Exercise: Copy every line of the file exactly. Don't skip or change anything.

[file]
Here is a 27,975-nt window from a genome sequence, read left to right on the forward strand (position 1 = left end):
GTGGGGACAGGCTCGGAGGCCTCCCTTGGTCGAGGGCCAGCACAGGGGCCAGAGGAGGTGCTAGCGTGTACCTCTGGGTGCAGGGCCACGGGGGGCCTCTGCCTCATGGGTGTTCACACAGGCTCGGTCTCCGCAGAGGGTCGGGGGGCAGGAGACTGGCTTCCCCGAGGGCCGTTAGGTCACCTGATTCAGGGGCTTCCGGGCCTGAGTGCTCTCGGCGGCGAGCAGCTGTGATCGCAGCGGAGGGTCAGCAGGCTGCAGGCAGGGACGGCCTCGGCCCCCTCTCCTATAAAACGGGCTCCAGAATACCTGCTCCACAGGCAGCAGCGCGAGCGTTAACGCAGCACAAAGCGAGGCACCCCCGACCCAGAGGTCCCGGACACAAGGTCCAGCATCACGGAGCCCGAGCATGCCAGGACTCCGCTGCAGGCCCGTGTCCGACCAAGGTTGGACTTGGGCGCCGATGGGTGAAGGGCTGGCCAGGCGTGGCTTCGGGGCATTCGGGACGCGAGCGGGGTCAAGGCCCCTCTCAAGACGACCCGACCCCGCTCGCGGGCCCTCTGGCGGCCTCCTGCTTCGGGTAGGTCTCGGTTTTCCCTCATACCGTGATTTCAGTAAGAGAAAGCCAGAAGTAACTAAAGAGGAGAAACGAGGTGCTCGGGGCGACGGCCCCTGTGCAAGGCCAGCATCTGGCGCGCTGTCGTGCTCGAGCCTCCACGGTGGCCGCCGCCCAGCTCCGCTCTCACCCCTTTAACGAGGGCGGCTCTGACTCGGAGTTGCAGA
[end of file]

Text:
Here is a 27,975-nt window from a genome sequence, read left to right on the forward strand (position 1 = left end):
GTGGGGACAGGCTCGGAGGCCTCCCTTGGTCGAGGGCCAGCACAGGGGCCAGAGGAGGTGCTAGCGTGTACCTCTGGGTGCAGGGCCACGGGGGGCCTCTGCCTCATGGGTGTTCACACAGGCTCGGTCTCCGCAGAGGGTCGGGGGGCAGGAGACTGGCTTCCCCGAGGGCCGTTAGGTCACCTGATTCAGGGGCTTCCGGGCCTGAGTGCTCTCGGCGGCGAGCAGCTGTGATCGCAGCGGAGGGTCAGCAGGCTGCAGGCAGGGACGGCCTCGGCCCCCTCTCCTATAAAACGGGCTCCAGAATACCTGCTCCACAGGCAGCAGCGCGAGCGTTAACGCAGCACAAAGCGAGGCACCCCCGACCCAGAGGTCCCGGACACAAGGTCCAGCATCACGGAGCCCGAGCATGCCAGGACTCCGCTGCAGGCCCGTGTCCGACCAAGGTTGGACTTGGGCGCCGATGGGTGAAGGGCTGGCCAGGCGTGGCTTCGGGGCATTCGGGACGCGAGCGGGGTCAAGGCCCCTCTCAAGACGACCCGACCCCGCTCGCGGGCCCTCTGGCGGCCTCCTGCTTCGGGTAGGTCTCGGTTTTCCCTCATACCGTGATTTCAGTAAGAGAAAGCCAGAAGTAACTAAAGAGGAGAAACGAGGTGCTCGGGGCGACGGCCCCTGTGCAAGGCCAGCATCTGGCGCGCTGTCGTGCTCGAGCCTCCACGGTGGCCGCCGCCCAGCTCCGCTCTCACCCCTTTAACGAGGGCGGCTCTGACTCGGAGTTGCAGA